Popular Art Styles in Children's Book Illustration

Let’s talk about popular art styles in children’s books and how picture book illustrators use them. I’ll give you a list of examples from various styles. Then I’ll share a YouTube video where I discuss examples critically, even explaining how illustrations could be improved.

This is something I cover at the very beginning of my Drawing Bootcamp class because I believe it’s important to design our illustrations deliberately. There are a lot of art styles out there, but all of them can basically be simplified down to three main styles.

Examples of Line Driven Styles

Title                                                     Illustrator

It’s Okay to Be Different             Todd Parr

The Missing Piece                          Shel Silverstein

George and Martha                         James Marshall

Judy Moody                          Peter H. Reynolds

Diary of a Wimpy Kid                          Jeff Kinney

Line driven styles, especially the simple ones, usually appeal to younger children. This kind of artwork is flat, and it’s so kid-relatable because kids love to doodle. Some of the more sophisticated comic book styles appeal more to older children.

Examples of Shape Driven Styles

Title                                                          Illustrator

Press Here                                           Herve Tullet

Mixed                                                   Arree Chung

Leo: A Ghost Story                         Christian Robinson

                 

Mr. Tiger Goes Wild                      Peter Brown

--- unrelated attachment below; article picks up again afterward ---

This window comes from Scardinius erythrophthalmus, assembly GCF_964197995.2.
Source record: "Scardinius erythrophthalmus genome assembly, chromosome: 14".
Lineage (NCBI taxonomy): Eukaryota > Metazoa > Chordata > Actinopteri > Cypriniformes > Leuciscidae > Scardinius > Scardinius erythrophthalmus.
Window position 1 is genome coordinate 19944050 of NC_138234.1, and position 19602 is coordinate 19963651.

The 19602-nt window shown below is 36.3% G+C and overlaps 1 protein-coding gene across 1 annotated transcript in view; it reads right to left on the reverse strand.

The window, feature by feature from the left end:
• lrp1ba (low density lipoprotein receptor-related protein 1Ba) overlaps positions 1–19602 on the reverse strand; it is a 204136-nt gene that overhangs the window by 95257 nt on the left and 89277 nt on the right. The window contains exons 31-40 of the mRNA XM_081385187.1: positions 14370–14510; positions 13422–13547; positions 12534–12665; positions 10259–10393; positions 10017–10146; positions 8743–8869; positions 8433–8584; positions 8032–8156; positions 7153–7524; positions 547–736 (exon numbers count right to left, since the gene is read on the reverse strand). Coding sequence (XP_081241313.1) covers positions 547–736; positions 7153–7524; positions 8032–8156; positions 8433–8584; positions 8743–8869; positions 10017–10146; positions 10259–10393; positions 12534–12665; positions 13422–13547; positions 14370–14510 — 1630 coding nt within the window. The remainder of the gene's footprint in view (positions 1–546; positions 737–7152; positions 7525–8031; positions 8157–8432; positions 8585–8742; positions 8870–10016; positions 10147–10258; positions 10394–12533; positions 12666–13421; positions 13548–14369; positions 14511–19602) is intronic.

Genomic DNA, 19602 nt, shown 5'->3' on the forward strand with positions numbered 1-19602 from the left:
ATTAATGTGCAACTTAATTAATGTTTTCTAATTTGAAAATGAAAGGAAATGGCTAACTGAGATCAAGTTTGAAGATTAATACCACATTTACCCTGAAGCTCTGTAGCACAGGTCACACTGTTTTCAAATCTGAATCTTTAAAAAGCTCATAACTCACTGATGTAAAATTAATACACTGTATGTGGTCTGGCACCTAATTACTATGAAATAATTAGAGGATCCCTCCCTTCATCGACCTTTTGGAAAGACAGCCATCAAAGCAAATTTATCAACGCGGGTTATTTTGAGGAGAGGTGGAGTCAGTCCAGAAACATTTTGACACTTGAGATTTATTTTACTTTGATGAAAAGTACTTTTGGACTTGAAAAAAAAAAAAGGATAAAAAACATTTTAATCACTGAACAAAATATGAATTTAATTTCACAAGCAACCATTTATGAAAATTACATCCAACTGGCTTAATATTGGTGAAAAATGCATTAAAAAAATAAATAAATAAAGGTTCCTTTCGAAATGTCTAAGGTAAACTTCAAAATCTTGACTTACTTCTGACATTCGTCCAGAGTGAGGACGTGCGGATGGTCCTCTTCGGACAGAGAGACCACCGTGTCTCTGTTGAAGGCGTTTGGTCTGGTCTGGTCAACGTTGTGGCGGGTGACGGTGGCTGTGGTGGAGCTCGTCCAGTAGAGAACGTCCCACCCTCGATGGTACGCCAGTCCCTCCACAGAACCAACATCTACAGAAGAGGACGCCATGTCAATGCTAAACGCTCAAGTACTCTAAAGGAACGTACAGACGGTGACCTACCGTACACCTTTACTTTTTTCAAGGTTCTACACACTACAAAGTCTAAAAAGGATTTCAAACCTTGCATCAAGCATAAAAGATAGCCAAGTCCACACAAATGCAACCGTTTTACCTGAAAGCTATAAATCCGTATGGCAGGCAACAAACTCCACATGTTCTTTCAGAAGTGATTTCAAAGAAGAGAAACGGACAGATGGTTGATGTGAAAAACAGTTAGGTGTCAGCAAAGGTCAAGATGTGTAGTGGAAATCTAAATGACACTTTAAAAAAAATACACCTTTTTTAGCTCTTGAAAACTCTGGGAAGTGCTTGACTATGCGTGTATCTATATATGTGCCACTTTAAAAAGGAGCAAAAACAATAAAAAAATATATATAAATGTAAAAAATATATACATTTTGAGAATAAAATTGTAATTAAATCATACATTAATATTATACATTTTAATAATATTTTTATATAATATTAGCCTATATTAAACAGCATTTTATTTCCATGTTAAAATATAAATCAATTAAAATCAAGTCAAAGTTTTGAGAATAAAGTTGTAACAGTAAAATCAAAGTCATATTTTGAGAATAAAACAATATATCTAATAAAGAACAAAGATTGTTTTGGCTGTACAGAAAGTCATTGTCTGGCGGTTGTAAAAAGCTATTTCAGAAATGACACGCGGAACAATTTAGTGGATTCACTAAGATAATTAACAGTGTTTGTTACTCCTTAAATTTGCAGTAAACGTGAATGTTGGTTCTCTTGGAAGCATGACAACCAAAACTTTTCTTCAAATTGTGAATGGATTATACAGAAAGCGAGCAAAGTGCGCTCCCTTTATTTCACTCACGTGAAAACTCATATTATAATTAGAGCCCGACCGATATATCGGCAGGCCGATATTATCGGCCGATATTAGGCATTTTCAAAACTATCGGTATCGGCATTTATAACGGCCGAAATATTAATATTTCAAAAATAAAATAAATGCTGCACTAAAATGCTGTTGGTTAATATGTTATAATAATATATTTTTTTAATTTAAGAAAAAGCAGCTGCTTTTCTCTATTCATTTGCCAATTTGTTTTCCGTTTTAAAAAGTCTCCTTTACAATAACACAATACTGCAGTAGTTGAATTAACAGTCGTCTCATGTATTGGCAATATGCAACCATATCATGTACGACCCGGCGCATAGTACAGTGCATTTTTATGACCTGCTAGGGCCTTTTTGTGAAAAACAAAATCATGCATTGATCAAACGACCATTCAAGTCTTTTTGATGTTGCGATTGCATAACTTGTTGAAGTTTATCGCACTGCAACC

Shape driven stories appeal to kids because they focus on shapes. It’s different than line driven artwork in that you focus on textures and paint and shapes first, instead of lines. Lines are usually patterns. Shapes are so simplified that they’re basically graphic design shapes. The simple artwork is perfect for the youngest ages, where the more complicated artwork can appeal to older children.

Examples of Perspective Driven Styles

Title                                                          Illustrator

Splat the Cat                                         Rob Scotton

After the Fall                                        Dan Santat

Ninja!                                                     Arree Chung

Jumanji                                                Chris Van Allsburg

Tuesday                                                David Wiesner

Perspective driven artwork is appealing because you’re pulled right into the 3D world. These styles are more realistic. They have shadows and perspective. On the other hand, the artwork loses the simplicity of the other styles we’ve discussed.

Figuring Out Your Own Style

Your style is going to change over time. When I was in art school, I focused a lot on drawing realistically because that was a skill I wanted to develop. But once I reached a certain skill level, that style lost some of its appeal. As you study your favorite artists and put in the work, your style will evolve. And as I demonstrated in my graph, you’re also going to find that certain styles work better for certain stories. As your skill improves, you’ll be able to design styles and characters that better fit your stories.

In the following video from a Drawing Bootcamp workshop, I discuss art styles in children’s book illustrations. We go over some exercises that will help give your drawing a great foundation.

Thanks for learning with us!

Blog Contributors

Myrna Foster writes and edits content for Storyteller Academy and the WriteRiders Newsletter for SCBWI Nevada. She has spent a lot of time teaching and coaching children, including five years as a preschool teacher. She's also worked as a journalist, and Highlights High Five has published six of her poems. 

Arree Chung is an author/illustrator and the founder of Storyteller Academy. Arree’s Ninja! series has received starred reviews from Kirkus and School Library Journal. Kirkus also gave a starred review to Mixed, which recently won the FCGB award. 

Today Arree lives a creative life, making stories for children. Arree spends most of his time making picture books, writing middle grade novels, and sharing his love for art, design, and storytelling with kids and dreamers everywhere.

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